Reprinted from Magnificat (

Great Conversion Stories: Wu Li

By John Janaro (’85)

Wu Li is renowned as one of the “Six Masters” of 17th-century Chinese painting. He was born in the city of Changzhou in southeastern China around the year 1632. He grew up and pursued classical Chinese scholarship amid the social and cultural turmoil caused by the collapse of the Ming dynasty. Therefore, he never became a government official, but instead dedicated himself to painting, poetry, and the search for truth.

These were bewildering and challenging times for the scholar-aristocrats of the empire, as their world was shaken first by internal rebellion and then by the imposition of a new order by Manchu warriors from the north, who es­tablished the Qing dynasty beginning in 1644. As the new dynasty consolidated its rule, some scholars became Qing officials while others retired, out of loyalty to the Ming or in general disillusionment with what they perceived to be the decadence of the epoch. Many of them pursued new styles of Confucianism or Buddhism that became promi­nent at this time.

Meanwhile, scholars in some parts of China continued to be provoked and fascinated by a small group of very learned foreign teachers who had begun to live among them in the 16th century. These were the “wise men from the West,” the Jesuit missionaries who-following the trail blazed by Matteo Ricci-proposed the Gospel while also embrac­ing everything that was true and good in classical Chinese traditions. They made China their home, wearing Chinese robes, mastering the Chinese language and literary styles, writing catechisms in Chinese, translating Western wisdom (theological, philosophical, and scientific) into Chinese, and befriending Chinese people.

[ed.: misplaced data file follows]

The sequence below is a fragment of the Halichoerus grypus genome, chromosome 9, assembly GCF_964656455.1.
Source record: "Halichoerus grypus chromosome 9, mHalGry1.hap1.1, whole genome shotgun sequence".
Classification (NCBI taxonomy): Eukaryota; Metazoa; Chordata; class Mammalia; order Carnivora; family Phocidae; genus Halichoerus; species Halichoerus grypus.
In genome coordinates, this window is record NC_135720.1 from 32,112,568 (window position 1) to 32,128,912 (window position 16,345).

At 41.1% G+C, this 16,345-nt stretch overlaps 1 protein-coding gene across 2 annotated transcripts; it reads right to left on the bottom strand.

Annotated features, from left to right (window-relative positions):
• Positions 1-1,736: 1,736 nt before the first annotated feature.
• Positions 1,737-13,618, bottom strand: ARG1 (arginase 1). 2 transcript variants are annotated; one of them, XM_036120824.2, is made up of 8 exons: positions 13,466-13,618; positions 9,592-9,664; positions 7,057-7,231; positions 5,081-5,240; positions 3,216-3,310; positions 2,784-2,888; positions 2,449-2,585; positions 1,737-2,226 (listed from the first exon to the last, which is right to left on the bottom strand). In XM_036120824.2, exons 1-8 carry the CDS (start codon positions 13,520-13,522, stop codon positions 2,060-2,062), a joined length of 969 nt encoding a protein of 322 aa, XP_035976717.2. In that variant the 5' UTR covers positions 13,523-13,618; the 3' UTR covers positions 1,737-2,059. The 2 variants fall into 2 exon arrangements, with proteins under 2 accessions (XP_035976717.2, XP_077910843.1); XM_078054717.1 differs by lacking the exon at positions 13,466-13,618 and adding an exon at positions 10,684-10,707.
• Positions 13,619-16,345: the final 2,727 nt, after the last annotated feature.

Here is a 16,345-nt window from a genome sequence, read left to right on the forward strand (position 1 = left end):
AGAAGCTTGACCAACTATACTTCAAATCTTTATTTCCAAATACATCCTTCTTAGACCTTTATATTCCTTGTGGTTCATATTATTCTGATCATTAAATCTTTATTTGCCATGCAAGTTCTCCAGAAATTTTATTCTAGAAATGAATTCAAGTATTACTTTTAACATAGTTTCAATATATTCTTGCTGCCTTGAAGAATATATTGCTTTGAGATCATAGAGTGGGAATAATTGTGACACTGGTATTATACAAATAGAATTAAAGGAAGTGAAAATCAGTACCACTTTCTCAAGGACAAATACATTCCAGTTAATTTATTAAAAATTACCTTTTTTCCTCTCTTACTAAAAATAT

Changzhou had a strong Jesuit presence, which Wu may have encountered early in his life. But like many others, Wu seemed intent on trying to find his way along the more established Chinese paths of Confucianism and Buddhism. He was known to visit the Chan (Zen)’ Buddhist monk Mo Yong at the monastery in nearby Suzhou, and he studied under the famous neo-Confucian scholar (and implacable Ming loyalist) Chen Hu. From neither of them, however, did he find the fullness of truth he was seeking. Sometime around the year 1670, he began to spend time with the Jesuits of Changzhou, Francois de Rougemont (“Lu Rima”) and Philippe Couplet (“Bai Yingli”), and their followers.

What we know of the details of Wu’s life up to this point comes largely from inscriptions on paintings and some of his poetry. Most likely, he was baptized in the early 1670s. It seems he found a depth of friendship and an integrated spiritual and material sense of life among the Catholics. But clearly more than that had taken hold of his life. Over the course of the decade, his former teachers Mo Yong and Chen Hu died, as did his wife. His daughters were both married. Meanwhile, Wu’s faith grew along with his poetic imagination through the Spiritual Exercises of Saint Ignatius. It became clearer to him that the center of friendship, affection, and beauty was Jesus Christ. At the age of fifty, Wu himself de­cided to enter the Jesuits. Six years later he was ordained; he carried out his own ministry for thirty more years while continuing to paint, and he also wrote what some consider to be the most outstanding Chinese Christian poetry.